Outlook: DRAM, NAND, Next-Gen Memory

Objective Analysis chief looks at memory trends.


Jim Handy, director at Objective Analysis, sat down with Semiconductor Engineering to talk about the 3D NAND, DRAM and next-generation memory markets. What follows are excerpts of that discussion.

SE: How would you characterize the NAND market thus far in 2021?

Handy: All chips are seeing unusual strength in 2021, but NAND flash and DRAM are doing what they usually do by exhibiting more extreme swings than other types of chips. It looks like the year will close out at around $60 billion for NAND. Prices rose through the year until August, when they settled back down, growing 14% on the spot market to 7.5 cents per GB, only to fall back to 6.7 cents, down 10%, by November. In other words, there was no big price swing. This stability allowed SK Hynix to regain profitability in this market, which had been a challenge for the company since the 2018 price fall. In 2022, assuming that today’s unusually high level of demand continues, prices should remain stable, and the steady 40%+ of GB growth indicate that revenues could increase by a similar amount. If demand softens and prices fall, they are unlikely to fall significantly, which means that there should still be solid growth.

SE: What do you see for NAND in Q4 of 2021 and 2022?

Handy: End markets are still remarkably robust, so we’re expecting for NAND revenues in the fourth quarter to come in at about $15 billion. The first quarter should improve upon that. Part of the strength in the first quarter is from the fact that seasonality has changed with the improving wealth of China’s consumers, who generally do their gift giving in February for the lunar new year.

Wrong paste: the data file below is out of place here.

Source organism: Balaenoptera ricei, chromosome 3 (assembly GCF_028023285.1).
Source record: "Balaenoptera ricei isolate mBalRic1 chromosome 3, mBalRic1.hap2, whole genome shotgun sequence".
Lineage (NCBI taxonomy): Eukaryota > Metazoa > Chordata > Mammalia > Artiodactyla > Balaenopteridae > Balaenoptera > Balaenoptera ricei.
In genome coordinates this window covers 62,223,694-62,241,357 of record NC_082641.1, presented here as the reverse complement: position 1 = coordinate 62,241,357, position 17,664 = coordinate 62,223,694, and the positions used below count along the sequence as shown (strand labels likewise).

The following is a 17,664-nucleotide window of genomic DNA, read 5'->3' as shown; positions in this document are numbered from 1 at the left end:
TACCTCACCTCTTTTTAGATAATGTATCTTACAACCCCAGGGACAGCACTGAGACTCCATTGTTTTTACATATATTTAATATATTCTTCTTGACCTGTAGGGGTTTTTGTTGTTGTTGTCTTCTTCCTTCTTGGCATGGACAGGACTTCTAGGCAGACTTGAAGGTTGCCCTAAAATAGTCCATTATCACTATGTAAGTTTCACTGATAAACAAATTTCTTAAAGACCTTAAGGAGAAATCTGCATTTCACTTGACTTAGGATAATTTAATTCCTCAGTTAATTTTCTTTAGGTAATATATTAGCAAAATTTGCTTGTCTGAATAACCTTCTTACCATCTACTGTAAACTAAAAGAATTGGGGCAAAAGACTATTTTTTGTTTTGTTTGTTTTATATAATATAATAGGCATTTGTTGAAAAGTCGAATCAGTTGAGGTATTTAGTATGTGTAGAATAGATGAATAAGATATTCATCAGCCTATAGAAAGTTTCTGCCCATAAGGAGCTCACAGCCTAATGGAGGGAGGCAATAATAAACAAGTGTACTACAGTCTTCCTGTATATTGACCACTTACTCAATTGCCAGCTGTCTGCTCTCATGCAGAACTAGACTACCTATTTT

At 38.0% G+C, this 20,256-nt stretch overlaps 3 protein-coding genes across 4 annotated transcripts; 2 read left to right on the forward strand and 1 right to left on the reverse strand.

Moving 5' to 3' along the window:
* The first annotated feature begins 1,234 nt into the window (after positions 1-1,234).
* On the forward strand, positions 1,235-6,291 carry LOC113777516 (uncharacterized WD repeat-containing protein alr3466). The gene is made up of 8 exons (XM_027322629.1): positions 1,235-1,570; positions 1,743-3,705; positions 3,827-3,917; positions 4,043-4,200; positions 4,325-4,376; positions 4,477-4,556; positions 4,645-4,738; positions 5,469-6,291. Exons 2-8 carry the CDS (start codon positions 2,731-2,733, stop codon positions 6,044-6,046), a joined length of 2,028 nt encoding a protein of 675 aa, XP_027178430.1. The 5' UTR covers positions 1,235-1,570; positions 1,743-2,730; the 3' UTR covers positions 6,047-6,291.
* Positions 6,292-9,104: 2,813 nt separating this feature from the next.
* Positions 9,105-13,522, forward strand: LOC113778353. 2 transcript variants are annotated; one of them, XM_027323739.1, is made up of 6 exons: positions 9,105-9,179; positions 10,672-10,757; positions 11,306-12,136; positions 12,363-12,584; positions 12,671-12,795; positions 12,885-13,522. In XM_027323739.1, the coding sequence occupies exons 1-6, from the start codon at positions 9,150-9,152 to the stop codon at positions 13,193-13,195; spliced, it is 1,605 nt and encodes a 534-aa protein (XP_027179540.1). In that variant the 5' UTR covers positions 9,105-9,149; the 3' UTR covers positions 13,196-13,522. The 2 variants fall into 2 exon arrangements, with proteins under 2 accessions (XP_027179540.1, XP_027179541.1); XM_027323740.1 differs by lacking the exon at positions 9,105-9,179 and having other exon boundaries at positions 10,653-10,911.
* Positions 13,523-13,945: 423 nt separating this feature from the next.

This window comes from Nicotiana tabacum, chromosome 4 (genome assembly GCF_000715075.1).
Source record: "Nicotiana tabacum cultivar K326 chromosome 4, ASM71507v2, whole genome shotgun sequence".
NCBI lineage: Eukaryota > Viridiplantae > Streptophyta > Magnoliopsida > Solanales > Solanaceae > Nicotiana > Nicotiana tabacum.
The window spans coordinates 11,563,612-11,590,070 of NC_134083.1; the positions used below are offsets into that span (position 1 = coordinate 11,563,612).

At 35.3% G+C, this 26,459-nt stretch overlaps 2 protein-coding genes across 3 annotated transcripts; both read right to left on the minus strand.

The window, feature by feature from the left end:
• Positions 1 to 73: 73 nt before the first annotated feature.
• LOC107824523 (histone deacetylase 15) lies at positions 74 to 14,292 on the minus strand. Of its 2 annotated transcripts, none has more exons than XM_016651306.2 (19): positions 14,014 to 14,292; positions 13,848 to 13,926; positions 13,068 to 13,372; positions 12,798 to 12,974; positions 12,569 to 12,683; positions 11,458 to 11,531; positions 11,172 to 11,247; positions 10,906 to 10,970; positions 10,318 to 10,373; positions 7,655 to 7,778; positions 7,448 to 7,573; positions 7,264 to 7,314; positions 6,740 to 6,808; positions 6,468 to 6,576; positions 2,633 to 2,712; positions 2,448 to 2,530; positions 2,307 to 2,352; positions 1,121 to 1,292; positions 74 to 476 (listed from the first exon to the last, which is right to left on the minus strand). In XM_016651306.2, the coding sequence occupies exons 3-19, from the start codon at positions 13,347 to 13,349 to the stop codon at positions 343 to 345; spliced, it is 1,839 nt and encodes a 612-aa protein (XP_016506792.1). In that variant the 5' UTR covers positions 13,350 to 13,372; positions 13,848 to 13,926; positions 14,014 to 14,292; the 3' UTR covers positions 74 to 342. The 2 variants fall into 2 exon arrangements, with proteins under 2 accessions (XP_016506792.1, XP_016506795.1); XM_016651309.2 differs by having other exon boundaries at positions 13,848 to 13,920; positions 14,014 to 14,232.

SE: What about the ”layer race” in 3D NAND? Micron and SK Hynix have announced 176-layer 3D NAND. What do you expect to see in 2022? More layers or a slowdown?

Handy: What is interesting to me is that the cadence of layer increases changed relatively suddenly. It used to be on an annual rhythm of 1x, 1.5x, 2x, 3x and so on. Every other year, a new layer count came out that had twice as many layers as the one that was introduced two years earlier; in the intervening years, a half-density came out that had twice as many layers as the last half step. Recently, NAND makers have set their sights differently and said: ‘What will provide us with the optimum cost structure?’ In one case, it’s 112 layers like WDC and Kioxia, and in another, it’s 176 layers like Micron and SK Hynix. I fully expect for the layer race to continue, since that’s the most straightforward way to reduce costs, but I don’t think that next year’s new layer counts are anything that I can predict. Someone may even ship a part with an odd number of layers.

SE: Any other comments on 3D NAND?

Handy: YMTC is diligently working to improve its yields, but that’s really hard with a ‘go it alone’ approach like theirs. Back in 2018, I predicted that they would change that strategy and partner with an established vendor, but they haven’t taken that path yet. I don’t see anyone else entering the market anytime soon. Unlike a lot of other people, I don’t see SK Hynix’s acquisition of the Intel NAND business as a part of a natural consolidation. There’s no underlying economic reason for the NAND market to consolidate, as there was with DRAM, or like the mechanism that drove the semiconductor industry’s widespread adoption of the foundry model for CMOS logic. The NAND market is experiencing revenue growth that could sustain more vendors than it already has. I would be unsurprised to see an additional vendor enter the market over the next five years. I’m unconvinced by the rumors that WDC wants to acquire Kioxia. The current relationship is highly beneficial to WDC as it now stands. Acquiring Kioxia would dilute that.